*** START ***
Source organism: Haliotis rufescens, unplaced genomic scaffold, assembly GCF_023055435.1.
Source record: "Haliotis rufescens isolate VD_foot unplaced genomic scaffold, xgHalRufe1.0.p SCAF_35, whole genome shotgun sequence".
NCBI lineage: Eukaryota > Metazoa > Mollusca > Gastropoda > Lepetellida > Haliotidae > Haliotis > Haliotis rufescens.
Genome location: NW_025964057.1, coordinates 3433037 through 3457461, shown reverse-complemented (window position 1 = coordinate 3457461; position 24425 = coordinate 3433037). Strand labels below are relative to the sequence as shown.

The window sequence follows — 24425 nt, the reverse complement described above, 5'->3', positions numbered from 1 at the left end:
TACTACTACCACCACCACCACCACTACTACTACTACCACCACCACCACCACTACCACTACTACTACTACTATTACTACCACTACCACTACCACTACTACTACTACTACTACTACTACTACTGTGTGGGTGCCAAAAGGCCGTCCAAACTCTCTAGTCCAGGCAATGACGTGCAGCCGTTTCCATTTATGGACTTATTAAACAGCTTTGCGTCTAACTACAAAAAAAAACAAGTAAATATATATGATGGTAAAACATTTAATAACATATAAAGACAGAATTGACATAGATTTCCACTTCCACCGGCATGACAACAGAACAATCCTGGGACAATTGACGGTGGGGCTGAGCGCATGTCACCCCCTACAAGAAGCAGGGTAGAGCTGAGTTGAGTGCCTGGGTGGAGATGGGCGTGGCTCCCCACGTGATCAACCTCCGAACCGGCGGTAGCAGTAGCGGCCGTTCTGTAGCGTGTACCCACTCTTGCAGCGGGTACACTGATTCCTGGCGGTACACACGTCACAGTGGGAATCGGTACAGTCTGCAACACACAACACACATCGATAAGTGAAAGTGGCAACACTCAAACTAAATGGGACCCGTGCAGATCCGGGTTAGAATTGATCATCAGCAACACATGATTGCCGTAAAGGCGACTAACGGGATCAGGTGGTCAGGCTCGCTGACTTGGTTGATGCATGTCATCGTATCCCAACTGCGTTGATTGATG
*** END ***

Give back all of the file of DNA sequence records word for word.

Source organism: Haliotis rufescens, unplaced genomic scaffold, assembly GCF_023055435.1.
Source record: "Haliotis rufescens isolate VD_foot unplaced genomic scaffold, xgHalRufe1.0.p SCAF_35, whole genome shotgun sequence".
NCBI lineage: Eukaryota > Metazoa > Mollusca > Gastropoda > Lepetellida > Haliotidae > Haliotis > Haliotis rufescens.
Genome location: NW_025964057.1, coordinates 3433037 through 3457461, shown reverse-complemented (window position 1 = coordinate 3457461; position 24425 = coordinate 3433037). Strand labels below are relative to the sequence as shown.

The window sequence follows — 24425 nt, the reverse complement described above, 5'->3', positions numbered from 1 at the left end:
TACTACTACCACCACCACCACCACTACTACTACTACCACCACCACCACCACTACCACTACTACTACTACTATTACTACCACTACCACTACCACTACTACTACTACTACTACTACTACTACTGTGTGGGTGCCAAAAGGCCGTCCAAACTCTCTAGTCCAGGCAATGACGTGCAGCCGTTTCCATTTATGGACTTATTAAACAGCTTTGCGTCTAACTACAAAAAAAAACAAGTAAATATATATGATGGTAAAACATTTAATAACATATAAAGACAGAATTGACATAGATTTCCACTTCCACCGGCATGACAACAGAACAATCCTGGGACAATTGACGGTGGGGCTGAGCGCATGTCACCCCCTACAAGAAGCAGGGTAGAGCTGAGTTGAGTGCCTGGGTGGAGATGGGCGTGGCTCCCCACGTGATCAACCTCCGAACCGGCGGTAGCAGTAGCGGCCGTTCTGTAGCGTGTACCCACTCTTGCAGCGGGTACACTGATTCCTGGCGGTACACACGTCACAGTGGGAATCGGTACAGTCTGCAACACACAACACACATCGATAAGTGAAAGTGGCAACACTCAAACTAAATGGGACCCGTGCAGATCCGGGTTAGAATTGATCATCAGCAACACATGATTGCCGTAAAGGCGACTAACGGGATCAGGTGGTCAGGCTCGCTGACTTGGTTGATGCATGTCATCGTATCCCAACTGCGTTGATTGATG